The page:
In a ruling last week, Israel’s Supreme Rabbinical Court made clear that DNA testing cannot be used to answer the religious and politically sensitive question of who is a Jew. The court recognized that DNA testing results are vague and don’t identify a flashing Jewish gene that would nail down one’s unequivocal membership in the tribe. While DNA testing can provide some information about Jewish connectors, it cannot provide the definitive answer.
The Supreme Rabbinical Court decision overturned two lower court rulings that allowed DNA tests to clarify an Israeli’s all-important Jewish status — which implicate, among other things, an individual’s ability to marry another Jew in Israel under the haredi Orthodox rabbinate’s rules. With no civil option available under the law, if you’re Jewish and wish to marry another Jew in Israel, you have to prove your Jewishness to the rabbinate’s satisfaction.
The primary targets of Jewish-origin DNA testing in Israel have been Jews from the former Soviet Union — a country that for two generations suppressed religion and traditional records of Jewish identification. So when Oleg Sidorov, an Israeli citizen who emigrated from Ukraine at age 5, got engaged and applied for a marriage license, the rabbinate launched an investigation. The investigator speculated that Sidorov’s maternal grandmother may have been adopted, raising the possibility that he was not Jewish. So the rabbinate recommended that the grandmother take a DNA test for clarification.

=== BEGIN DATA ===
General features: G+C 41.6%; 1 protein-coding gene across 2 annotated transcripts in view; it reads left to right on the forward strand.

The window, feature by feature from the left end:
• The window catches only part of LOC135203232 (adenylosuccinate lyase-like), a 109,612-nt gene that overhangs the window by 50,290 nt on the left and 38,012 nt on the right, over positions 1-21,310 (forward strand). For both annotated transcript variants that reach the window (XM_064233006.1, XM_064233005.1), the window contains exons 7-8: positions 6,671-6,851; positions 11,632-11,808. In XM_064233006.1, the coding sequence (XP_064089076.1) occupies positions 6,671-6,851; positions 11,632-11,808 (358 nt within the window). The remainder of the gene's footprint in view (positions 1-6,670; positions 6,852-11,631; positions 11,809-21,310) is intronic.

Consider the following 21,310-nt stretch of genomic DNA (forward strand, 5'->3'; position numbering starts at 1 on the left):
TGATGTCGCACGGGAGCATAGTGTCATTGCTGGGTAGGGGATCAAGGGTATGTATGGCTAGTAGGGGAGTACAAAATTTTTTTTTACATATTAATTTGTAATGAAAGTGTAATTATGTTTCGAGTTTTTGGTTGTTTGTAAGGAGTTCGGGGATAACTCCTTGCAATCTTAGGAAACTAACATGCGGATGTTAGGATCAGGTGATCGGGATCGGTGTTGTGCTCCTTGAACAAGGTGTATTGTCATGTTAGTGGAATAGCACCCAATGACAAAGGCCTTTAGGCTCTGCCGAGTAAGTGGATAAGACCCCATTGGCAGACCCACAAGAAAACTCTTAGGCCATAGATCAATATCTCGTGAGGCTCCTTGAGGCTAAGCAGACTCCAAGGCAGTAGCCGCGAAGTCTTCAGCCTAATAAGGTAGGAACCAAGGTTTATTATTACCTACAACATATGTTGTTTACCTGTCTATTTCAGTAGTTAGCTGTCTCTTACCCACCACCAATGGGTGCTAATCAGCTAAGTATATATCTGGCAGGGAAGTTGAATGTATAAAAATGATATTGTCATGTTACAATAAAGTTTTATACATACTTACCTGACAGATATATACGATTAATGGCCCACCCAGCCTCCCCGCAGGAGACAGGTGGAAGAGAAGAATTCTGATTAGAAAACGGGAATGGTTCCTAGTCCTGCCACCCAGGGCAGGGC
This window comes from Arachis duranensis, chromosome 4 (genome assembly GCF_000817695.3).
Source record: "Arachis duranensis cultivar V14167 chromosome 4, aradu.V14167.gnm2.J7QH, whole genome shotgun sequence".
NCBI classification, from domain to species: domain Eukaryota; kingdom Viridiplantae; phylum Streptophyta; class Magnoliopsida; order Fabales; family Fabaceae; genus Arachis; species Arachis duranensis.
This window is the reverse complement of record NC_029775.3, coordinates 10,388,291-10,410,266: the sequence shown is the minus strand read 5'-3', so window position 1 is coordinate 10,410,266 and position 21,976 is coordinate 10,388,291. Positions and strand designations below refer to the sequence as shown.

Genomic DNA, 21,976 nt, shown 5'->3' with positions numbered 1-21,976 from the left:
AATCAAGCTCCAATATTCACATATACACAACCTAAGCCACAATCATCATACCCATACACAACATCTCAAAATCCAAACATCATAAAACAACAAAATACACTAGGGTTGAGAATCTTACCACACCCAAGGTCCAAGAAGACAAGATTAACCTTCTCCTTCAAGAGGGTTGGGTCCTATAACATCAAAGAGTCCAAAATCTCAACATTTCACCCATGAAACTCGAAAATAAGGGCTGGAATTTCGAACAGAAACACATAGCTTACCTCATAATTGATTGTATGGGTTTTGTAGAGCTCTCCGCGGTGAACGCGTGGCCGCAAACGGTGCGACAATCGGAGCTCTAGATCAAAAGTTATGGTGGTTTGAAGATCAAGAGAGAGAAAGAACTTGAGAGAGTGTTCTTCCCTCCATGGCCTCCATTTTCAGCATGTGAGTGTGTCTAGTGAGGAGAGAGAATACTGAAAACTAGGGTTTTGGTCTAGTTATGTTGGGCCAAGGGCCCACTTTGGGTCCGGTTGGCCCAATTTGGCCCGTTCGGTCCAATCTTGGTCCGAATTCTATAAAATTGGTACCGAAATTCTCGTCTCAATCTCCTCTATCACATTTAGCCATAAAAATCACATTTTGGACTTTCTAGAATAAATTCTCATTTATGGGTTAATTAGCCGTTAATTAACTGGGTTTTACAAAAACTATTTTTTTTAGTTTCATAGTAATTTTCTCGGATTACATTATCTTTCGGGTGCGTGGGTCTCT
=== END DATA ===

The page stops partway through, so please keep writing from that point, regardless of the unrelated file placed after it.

Siderov’s grandmother has dementia. And because most of the grandmother’s family was murdered in the Holocaust, “there was no one to compare the results to even if she took the test,” according to Religion News Service.
Without the test, and without DNA confirmation, the rabbinate put Siderov and seven relatives on a backlist, since their Jewish status was now in question. That decision was appealed by Itim, an Israeli religion-and-state advocacy organization, and the Supreme Rabbinical Court overturned it. A similar ruling was issued by the same court earlier this year.
The ruling made clear that DNA testing is not the answer to the “Who is a Jew?” question. “While some specific genetic markers are statistically more prevalent among Ashkenazi Jews versus non-Jews, there are also many Jews who do not have these markers, making them inconsequential for proving Jewishness,” Noah Slepkov, a fellow at the Jewish People Policy Institute, wrote in Haaretz. So the rabbinate is left to prove Jewishness the old-fashioned way — however that is supposed to be done.
Which brings us back to the vexing question of why the state of Israel and its haredi rabbinate need to impose stringent Orthodox standards on personal status determinations for those wishing to convert, marry, divorce and be buried in the Jewish state. Judaism is not a one-size-fits-all religion. So why does the government insist upon it? JN